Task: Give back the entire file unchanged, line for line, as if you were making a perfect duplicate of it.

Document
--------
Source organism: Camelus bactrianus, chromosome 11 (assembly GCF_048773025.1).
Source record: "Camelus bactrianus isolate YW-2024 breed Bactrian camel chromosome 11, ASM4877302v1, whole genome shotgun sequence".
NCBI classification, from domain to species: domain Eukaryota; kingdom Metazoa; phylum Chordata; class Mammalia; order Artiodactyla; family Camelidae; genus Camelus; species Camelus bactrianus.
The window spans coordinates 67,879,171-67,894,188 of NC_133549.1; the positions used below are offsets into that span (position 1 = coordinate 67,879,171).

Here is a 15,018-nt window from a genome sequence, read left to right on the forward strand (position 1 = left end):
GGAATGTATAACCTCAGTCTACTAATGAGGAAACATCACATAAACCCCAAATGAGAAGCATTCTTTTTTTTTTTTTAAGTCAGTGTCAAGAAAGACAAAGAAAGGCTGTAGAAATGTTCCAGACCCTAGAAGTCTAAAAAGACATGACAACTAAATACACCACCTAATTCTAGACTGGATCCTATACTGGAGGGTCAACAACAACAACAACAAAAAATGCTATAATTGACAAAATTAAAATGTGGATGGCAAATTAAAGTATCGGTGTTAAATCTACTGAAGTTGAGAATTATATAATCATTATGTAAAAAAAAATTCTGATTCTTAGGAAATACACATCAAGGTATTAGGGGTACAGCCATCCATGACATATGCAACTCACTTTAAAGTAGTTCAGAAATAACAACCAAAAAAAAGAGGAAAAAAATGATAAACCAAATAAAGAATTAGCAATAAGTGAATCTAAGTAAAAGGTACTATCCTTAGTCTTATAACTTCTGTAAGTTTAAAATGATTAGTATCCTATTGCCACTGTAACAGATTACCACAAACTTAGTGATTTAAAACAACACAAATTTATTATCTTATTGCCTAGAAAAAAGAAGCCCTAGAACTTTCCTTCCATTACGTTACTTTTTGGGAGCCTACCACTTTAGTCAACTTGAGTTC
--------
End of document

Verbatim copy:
Source organism: Camelus bactrianus, chromosome 11 (assembly GCF_048773025.1).
Source record: "Camelus bactrianus isolate YW-2024 breed Bactrian camel chromosome 11, ASM4877302v1, whole genome shotgun sequence".
NCBI classification, from domain to species: domain Eukaryota; kingdom Metazoa; phylum Chordata; class Mammalia; order Artiodactyla; family Camelidae; genus Camelus; species Camelus bactrianus.
The window spans coordinates 67,879,171-67,894,188 of NC_133549.1; the positions used below are offsets into that span (position 1 = coordinate 67,879,171).

Here is a 15,018-nt window from a genome sequence, read left to right on the forward strand (position 1 = left end):
GGAATGTATAACCTCAGTCTACTAATGAGGAAACATCACATAAACCCCAAATGAGAAGCATTCTTTTTTTTTTTTTAAGTCAGTGTCAAGAAAGACAAAGAAAGGCTGTAGAAATGTTCCAGACCCTAGAAGTCTAAAAAGACATGACAACTAAATACACCACCTAATTCTAGACTGGATCCTATACTGGAGGGTCAACAACAACAACAACAAAAAATGCTATAATTGACAAAATTAAAATGTGGATGGCAAATTAAAGTATCGGTGTTAAATCTACTGAAGTTGAGAATTATATAATCATTATGTAAAAAAAAATTCTGATTCTTAGGAAATACACATCAAGGTATTAGGGGTACAGCCATCCATGACATATGCAACTCACTTTAAAGTAGTTCAGAAATAACAACCAAAAAAAAGAGGAAAAAAATGATAAACCAAATAAAGAATTAGCAATAAGTGAATCTAAGTAAAAGGTACTATCCTTAGTCTTATAACTTCTGTAAGTTTAAAATGATTAGTATCCTATTGCCACTGTAACAGATTACCACAAACTTAGTGATTTAAAACAACACAAATTTATTATCTTATTGCCTAGAAAAAAGAAGCCCTAGAACTTTCCTTCCATTACGTTACTTTTTGGGAGCCTACCACTTTAGTCAACTTGAGTTC